• Wed
  • Aug 27, 2014
  • Updated: 4:56pm

'Red Ken' leads hunt for capital job

PUBLISHED : Thursday, 07 May, 1998, 12:00am
UPDATED : Thursday, 07 May, 1998, 12:00am

With London voters expected to give overwhelming backing today to the Government's proposal to have an elected mayor, residents are increasingly turning their thoughts to who might fill the powerful post.


And without a hint of irony, they appear from opinion polls to have swung behind the man whose populist policies led to then-prime minister Margaret Thatcher abolishing the last elected London-wide authority.


He is newt-loving left-wing Labour MP Ken Livingstone, to the horror of 'new' Labour Prime Minister Tony Blair - who is casting around for another candidate from within the party.


Fortunately for the Prime Minister, given the popularity of 'Red Ken', today's referendum is about holding a first election for mayor in 2000, giving Mr Blair two years' breathing space.


Mr Livingstone is the only person to have declared himself a candidate, though other names touted include Tory lord and author Jeffrey Archer, tycoon Richard Branson and ex-Hong Kong Governor Chris Patten.


Mr Blair is said to want actress-turned-MP Glenda Jackson, a junior transport minister, to run as an official Labour candidate.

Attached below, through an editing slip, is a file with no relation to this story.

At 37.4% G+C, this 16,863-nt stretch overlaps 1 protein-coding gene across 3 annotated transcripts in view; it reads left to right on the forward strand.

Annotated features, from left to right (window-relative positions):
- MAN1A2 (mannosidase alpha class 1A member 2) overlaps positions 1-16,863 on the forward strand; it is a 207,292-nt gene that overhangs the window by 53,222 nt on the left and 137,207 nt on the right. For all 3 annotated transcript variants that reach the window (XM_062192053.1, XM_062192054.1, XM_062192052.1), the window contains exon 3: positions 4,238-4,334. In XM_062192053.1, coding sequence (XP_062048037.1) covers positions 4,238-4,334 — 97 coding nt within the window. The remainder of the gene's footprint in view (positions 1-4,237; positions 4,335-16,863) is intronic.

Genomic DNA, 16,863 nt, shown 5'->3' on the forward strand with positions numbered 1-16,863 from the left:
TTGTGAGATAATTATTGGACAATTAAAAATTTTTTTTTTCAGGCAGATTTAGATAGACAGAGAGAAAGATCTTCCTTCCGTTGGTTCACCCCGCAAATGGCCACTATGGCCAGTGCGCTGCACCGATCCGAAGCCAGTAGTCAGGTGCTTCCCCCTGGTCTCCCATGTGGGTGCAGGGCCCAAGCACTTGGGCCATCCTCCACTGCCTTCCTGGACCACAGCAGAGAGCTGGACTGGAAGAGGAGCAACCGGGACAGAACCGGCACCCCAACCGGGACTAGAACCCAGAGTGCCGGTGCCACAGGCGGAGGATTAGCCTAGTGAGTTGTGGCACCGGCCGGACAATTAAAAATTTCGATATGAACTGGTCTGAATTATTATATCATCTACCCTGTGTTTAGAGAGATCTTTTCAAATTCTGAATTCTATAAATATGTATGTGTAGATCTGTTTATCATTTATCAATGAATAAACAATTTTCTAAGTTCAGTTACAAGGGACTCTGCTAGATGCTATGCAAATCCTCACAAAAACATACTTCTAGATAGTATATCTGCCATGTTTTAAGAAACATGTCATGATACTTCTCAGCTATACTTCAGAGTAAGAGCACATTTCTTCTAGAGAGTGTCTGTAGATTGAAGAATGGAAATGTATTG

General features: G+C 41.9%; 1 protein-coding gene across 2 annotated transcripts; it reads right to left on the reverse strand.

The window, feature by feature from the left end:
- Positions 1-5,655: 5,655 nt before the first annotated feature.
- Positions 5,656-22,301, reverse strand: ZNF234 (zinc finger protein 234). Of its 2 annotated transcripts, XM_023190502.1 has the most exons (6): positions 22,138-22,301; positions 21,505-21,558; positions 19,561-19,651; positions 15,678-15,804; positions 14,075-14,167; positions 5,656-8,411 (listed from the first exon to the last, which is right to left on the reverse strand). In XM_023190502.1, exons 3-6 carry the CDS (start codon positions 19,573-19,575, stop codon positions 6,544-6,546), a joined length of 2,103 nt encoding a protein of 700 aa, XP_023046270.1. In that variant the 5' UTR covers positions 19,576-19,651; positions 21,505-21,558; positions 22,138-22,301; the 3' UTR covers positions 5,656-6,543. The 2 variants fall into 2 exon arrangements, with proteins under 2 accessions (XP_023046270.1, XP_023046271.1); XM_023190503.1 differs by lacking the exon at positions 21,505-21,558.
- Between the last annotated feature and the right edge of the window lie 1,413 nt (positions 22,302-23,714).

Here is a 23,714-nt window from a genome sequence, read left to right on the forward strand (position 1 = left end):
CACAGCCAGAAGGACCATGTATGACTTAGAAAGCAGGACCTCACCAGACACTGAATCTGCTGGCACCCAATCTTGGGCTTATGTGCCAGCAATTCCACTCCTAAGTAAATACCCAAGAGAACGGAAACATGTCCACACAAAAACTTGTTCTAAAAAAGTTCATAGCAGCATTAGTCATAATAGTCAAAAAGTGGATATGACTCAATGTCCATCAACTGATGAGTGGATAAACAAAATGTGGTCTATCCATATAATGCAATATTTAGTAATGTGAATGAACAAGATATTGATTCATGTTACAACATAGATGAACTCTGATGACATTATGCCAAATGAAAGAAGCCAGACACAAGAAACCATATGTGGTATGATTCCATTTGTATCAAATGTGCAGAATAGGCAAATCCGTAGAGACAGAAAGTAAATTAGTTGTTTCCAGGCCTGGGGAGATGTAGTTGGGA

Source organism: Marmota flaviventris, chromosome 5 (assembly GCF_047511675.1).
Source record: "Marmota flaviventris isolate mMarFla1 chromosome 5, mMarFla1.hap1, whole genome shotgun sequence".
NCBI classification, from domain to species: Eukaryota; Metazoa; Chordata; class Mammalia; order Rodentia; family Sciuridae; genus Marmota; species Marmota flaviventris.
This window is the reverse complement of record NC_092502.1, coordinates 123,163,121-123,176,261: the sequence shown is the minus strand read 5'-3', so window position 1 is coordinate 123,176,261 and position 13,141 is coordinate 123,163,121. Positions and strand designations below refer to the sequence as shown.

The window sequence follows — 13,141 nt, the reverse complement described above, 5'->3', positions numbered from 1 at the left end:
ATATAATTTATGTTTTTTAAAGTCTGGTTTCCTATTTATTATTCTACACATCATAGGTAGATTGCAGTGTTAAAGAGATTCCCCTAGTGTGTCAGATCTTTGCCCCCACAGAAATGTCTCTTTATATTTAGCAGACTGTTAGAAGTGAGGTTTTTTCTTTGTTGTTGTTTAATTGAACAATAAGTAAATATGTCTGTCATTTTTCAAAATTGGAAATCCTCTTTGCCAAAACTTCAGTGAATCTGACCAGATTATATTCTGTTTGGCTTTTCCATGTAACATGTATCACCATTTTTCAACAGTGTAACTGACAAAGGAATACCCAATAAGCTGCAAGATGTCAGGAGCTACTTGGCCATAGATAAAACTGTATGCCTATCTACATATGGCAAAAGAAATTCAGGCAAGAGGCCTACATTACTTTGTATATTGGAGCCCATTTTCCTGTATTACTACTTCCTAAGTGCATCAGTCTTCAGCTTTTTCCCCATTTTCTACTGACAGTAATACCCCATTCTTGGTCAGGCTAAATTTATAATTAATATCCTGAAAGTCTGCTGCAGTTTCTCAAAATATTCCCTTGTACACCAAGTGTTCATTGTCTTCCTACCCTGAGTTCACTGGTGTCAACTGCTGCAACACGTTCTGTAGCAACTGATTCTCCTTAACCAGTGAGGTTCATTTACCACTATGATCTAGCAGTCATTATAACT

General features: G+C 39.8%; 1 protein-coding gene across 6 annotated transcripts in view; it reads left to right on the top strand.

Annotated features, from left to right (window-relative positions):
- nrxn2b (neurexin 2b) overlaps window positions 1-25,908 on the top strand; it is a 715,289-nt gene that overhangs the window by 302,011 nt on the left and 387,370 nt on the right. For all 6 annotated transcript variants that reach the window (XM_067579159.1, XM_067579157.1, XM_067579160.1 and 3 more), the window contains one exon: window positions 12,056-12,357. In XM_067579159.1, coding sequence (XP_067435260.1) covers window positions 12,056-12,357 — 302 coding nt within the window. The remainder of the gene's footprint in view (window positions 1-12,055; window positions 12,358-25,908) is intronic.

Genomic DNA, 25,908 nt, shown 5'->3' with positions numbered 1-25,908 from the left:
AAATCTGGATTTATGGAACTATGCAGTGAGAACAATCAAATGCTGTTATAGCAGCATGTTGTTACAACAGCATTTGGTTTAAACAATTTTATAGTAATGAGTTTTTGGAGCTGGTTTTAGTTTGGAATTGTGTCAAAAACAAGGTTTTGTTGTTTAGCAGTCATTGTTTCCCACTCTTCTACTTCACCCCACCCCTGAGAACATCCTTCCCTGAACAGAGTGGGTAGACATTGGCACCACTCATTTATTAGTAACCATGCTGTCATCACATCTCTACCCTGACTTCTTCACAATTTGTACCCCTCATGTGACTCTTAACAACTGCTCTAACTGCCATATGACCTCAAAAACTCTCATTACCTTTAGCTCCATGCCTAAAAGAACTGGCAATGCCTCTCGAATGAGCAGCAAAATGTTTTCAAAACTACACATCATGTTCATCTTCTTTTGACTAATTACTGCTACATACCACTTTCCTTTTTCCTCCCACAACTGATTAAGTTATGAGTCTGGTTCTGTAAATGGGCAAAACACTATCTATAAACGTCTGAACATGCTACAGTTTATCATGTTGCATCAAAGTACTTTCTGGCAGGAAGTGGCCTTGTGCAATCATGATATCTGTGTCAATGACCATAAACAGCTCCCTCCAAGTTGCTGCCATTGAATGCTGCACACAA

Whoever gets the job will become a politician of national renown, with the largest personal mandate in the country, having been directly elected by five million voters.


The mayor, backed by a 25-member assembly, will have an annual budget of GBP3.3 billion (HK$42.4 billion) and the final say in deciding strategy for the capital's development, as well as powerful patronage to appoint his cronies to positions of authority.


Mr Livingstone was the chairman of the old Greater London Council until it was abolished. Some of his more infamous policies included banning Robertson's marmalade from the capital because its golliwog trademark was considered racist, and mounting an exhibition in the Royal Festival Hall to celebrate 60 years of Soviet rule in Russia.


But he is probably best remembered by Londoners for his Fares Fair policy, which slashed fares with subsidies to persuade more people to use public transport.


When the move was ruled illegal, he encouraged commuters to break the law and not pay the full fare.


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